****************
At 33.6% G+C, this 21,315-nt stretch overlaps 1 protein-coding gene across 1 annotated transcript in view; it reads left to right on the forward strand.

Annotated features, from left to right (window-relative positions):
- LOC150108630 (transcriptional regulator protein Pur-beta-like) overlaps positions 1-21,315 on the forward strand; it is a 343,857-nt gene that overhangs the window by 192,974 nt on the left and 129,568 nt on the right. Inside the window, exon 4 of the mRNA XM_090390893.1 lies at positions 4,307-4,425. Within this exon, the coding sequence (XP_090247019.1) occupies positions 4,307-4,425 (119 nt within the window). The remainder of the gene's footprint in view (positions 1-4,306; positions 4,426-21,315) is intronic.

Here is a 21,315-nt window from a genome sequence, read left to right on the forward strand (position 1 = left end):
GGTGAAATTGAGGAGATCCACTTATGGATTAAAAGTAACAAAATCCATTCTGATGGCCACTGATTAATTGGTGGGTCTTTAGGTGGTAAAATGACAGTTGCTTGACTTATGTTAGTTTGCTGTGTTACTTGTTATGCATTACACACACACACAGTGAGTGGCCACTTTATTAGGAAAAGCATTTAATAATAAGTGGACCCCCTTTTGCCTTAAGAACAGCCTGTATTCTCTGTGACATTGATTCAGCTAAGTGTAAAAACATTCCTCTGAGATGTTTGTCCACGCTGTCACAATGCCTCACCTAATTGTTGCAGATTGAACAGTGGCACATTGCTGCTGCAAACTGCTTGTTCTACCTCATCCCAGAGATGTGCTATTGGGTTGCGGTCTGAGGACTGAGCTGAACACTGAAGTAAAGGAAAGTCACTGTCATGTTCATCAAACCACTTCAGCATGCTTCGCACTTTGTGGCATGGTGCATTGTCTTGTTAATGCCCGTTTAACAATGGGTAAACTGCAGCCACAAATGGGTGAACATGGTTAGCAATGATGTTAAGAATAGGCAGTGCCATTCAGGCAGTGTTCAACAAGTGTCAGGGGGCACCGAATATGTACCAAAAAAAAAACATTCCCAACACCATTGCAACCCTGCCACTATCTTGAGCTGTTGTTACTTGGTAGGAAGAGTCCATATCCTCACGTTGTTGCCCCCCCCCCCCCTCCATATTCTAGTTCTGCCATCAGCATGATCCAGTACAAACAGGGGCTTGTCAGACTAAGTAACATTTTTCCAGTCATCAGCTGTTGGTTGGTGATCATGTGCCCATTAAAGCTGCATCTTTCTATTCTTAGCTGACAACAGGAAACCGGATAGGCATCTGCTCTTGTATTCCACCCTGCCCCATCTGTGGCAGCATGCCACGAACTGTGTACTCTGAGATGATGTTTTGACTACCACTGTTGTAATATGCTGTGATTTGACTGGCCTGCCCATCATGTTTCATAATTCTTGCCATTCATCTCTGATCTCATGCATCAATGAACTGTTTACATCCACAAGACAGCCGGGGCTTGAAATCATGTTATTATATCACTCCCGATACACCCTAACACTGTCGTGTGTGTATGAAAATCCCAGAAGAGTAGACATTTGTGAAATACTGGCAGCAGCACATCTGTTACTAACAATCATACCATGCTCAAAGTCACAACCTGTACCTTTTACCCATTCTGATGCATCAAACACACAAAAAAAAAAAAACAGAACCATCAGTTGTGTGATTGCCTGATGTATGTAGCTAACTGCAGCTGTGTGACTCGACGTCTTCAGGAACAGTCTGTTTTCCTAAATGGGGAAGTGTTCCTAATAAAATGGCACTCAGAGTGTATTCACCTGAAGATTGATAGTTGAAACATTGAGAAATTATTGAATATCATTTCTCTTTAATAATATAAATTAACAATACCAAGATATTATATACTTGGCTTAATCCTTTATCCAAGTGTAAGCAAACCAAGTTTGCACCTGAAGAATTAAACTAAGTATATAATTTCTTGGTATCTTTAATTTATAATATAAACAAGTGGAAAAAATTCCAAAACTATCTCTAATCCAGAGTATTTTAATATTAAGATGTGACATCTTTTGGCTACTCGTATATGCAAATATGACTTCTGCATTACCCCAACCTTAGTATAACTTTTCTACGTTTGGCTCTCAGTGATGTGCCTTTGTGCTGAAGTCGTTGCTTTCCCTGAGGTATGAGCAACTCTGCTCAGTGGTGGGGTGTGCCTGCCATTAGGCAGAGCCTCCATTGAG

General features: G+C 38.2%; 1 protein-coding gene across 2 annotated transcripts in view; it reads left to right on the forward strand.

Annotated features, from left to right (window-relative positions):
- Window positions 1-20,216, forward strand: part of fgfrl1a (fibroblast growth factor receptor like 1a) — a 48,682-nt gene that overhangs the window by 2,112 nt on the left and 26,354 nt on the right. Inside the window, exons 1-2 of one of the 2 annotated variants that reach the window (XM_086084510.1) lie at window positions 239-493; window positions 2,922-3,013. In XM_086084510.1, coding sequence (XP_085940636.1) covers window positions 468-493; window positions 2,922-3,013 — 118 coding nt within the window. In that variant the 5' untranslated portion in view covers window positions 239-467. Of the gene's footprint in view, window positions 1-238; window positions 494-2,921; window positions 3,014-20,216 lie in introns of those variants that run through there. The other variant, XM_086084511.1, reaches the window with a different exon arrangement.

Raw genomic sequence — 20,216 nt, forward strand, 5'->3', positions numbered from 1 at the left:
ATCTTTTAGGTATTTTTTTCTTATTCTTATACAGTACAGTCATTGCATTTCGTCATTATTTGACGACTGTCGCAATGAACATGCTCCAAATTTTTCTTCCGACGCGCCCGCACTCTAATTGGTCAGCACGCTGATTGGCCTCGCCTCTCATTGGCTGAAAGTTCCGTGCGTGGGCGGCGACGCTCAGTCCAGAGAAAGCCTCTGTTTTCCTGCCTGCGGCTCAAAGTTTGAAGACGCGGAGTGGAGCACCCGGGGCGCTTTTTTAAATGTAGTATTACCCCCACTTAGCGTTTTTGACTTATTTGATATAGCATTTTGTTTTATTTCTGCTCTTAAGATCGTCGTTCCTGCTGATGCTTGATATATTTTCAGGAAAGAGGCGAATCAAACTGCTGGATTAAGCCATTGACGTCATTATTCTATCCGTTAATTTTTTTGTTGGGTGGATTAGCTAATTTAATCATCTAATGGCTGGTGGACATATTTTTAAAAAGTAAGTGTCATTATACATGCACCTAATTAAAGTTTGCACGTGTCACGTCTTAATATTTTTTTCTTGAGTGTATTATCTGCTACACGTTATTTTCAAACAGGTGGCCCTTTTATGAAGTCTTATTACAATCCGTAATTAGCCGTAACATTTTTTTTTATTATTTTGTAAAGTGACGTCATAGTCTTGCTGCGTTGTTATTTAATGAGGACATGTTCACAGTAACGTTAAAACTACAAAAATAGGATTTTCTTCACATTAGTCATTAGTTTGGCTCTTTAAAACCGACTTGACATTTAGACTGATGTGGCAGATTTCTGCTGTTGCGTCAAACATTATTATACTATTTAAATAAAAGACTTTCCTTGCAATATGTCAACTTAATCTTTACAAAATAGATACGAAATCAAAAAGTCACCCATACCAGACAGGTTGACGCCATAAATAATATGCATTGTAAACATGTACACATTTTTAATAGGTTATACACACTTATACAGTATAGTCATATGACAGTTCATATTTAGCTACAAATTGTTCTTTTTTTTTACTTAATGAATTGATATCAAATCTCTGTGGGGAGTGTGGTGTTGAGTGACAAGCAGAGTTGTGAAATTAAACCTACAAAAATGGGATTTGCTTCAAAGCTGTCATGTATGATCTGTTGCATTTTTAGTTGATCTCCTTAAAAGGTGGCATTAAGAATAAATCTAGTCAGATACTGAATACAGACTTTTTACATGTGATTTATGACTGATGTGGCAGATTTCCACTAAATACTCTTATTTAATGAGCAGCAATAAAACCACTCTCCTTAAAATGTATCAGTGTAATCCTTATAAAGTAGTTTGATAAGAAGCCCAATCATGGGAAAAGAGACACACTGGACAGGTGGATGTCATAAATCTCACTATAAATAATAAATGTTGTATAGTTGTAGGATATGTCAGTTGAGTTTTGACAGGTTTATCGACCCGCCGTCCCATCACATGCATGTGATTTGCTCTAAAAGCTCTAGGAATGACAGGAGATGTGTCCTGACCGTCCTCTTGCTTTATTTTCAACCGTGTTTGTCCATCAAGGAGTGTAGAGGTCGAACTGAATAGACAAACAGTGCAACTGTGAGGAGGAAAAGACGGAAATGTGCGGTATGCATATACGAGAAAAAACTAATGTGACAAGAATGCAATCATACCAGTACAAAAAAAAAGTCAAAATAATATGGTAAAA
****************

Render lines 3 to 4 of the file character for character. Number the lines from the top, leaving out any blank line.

- LOC150108630 (transcriptional regulator protein Pur-beta-like) overlaps positions 1-21,315 on the forward strand; it is a 343,857-nt gene that overhangs the window by 192,974 nt on the left and 129,568 nt on the right. Inside the window, exon 4 of the mRNA XM_090390893.1 lies at positions 4,307-4,425. Within this exon, the coding sequence (XP_090247019.1) occupies positions 4,307-4,425 (119 nt within the window). The remainder of the gene's footprint in view (positions 1-4,306; positions 4,426-21,315) is intronic.

Here is a 21,315-nt window from a genome sequence, read left to right on the forward strand (position 1 = left end):